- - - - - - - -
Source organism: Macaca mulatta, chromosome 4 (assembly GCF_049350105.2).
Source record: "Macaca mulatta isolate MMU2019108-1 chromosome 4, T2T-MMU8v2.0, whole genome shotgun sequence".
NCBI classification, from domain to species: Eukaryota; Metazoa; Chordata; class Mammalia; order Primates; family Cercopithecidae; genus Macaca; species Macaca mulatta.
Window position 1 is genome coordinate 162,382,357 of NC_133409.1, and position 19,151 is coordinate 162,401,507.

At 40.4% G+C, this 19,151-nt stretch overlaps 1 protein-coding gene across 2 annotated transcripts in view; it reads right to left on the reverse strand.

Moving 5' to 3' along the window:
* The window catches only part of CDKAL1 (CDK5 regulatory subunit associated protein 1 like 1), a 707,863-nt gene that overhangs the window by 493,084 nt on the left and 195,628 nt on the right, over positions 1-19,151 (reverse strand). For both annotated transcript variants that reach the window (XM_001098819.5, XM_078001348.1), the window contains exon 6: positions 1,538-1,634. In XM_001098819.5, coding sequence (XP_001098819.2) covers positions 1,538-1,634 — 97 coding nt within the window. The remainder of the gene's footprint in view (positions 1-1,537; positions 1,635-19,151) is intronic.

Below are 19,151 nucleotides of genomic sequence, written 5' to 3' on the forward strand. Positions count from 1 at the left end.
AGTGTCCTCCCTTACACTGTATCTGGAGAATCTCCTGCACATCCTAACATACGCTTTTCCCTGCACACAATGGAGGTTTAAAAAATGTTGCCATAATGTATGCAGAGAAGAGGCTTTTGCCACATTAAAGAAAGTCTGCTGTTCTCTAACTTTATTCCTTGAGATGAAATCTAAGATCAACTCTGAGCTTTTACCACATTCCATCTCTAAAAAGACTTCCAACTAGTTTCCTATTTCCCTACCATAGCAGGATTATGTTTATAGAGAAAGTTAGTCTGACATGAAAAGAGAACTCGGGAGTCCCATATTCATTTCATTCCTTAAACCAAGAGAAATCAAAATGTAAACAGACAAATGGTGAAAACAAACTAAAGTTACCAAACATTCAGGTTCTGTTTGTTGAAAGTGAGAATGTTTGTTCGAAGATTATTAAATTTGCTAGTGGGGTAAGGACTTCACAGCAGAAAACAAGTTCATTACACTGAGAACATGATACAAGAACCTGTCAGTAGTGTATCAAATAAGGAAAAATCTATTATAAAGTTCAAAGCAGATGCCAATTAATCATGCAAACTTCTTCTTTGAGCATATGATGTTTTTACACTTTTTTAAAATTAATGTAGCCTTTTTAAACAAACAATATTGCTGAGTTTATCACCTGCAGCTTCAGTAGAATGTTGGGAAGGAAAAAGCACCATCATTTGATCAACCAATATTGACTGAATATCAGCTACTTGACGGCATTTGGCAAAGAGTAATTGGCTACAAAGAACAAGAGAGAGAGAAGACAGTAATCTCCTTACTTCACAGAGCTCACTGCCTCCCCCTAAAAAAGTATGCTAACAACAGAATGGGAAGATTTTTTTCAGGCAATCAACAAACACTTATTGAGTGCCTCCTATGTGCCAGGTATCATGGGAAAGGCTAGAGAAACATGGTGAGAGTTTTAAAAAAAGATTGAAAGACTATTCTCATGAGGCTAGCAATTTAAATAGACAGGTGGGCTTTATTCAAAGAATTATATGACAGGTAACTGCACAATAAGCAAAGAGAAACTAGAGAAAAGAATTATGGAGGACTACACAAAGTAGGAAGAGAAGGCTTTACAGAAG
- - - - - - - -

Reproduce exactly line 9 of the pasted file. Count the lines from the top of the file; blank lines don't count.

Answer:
AGTGTCCTCCCTTACACTGTATCTGGAGAATCTCCTGCACATCCTAACATACGCTTTTCCCTGCACACAATGGAGGTTTAAAAAATGTTGCCATAATGTATGCAGAGAAGAGGCTTTTGCCACATTAAAGAAAGTCTGCTGTTCTCTAACTTTATTCCTTGAGATGAAATCTAAGATCAACTCTGAGCTTTTACCACATTCCATCTCTAAAAAGACTTCCAACTAGTTTCCTATTTCCCTACCATAGCAGGATTATGTTTATAGAGAAAGTTAGTCTGACATGAAAAGAGAACTCGGGAGTCCCATATTCATTTCATTCCTTAAACCAAGAGAAATCAAAATGTAAACAGACAAATGGTGAAAACAAACTAAAGTTACCAAACATTCAGGTTCTGTTTGTTGAAAGTGAGAATGTTTGTTCGAAGATTATTAAATTTGCTAGTGGGGTAAGGACTTCACAGCAGAAAACAAGTTCATTACACTGAGAACATGATACAAGAACCTGTCAGTAGTGTATCAAATAAGGAAAAATCTATTATAAAGTTCAAAGCAGATGCCAATTAATCATGCAAACTTCTTCTTTGAGCATATGATGTTTTTACACTTTTTTAAAATTAATGTAGCCTTTTTAAACAAACAATATTGCTGAGTTTATCACCTGCAGCTTCAGTAGAATGTTGGGAAGGAAAAAGCACCATCATTTGATCAACCAATATTGACTGAATATCAGCTACTTGACGGCATTTGGCAAAGAGTAATTGGCTACAAAGAACAAGAGAGAGAGAAGACAGTAATCTCCTTACTTCACAGAGCTCACTGCCTCCCCCTAAAAAAGTATGCTAACAACAGAATGGGAAGATTTTTTTCAGGCAATCAACAAACACTTATTGAGTGCCTCCTATGTGCCAGGTATCATGGGAAAGGCTAGAGAAACATGGTGAGAGTTTTAAAAAAAGATTGAAAGACTATTCTCATGAGGCTAGCAATTTAAATAGACAGGTGGGCTTTATTCAAAGAATTATATGACAGGTAACTGCACAATAAGCAAAGAGAAACTAGAGAAAAGAATTATGGAGGACTACACAAAGTAGGAAGAGAAGGCTTTACAGAAG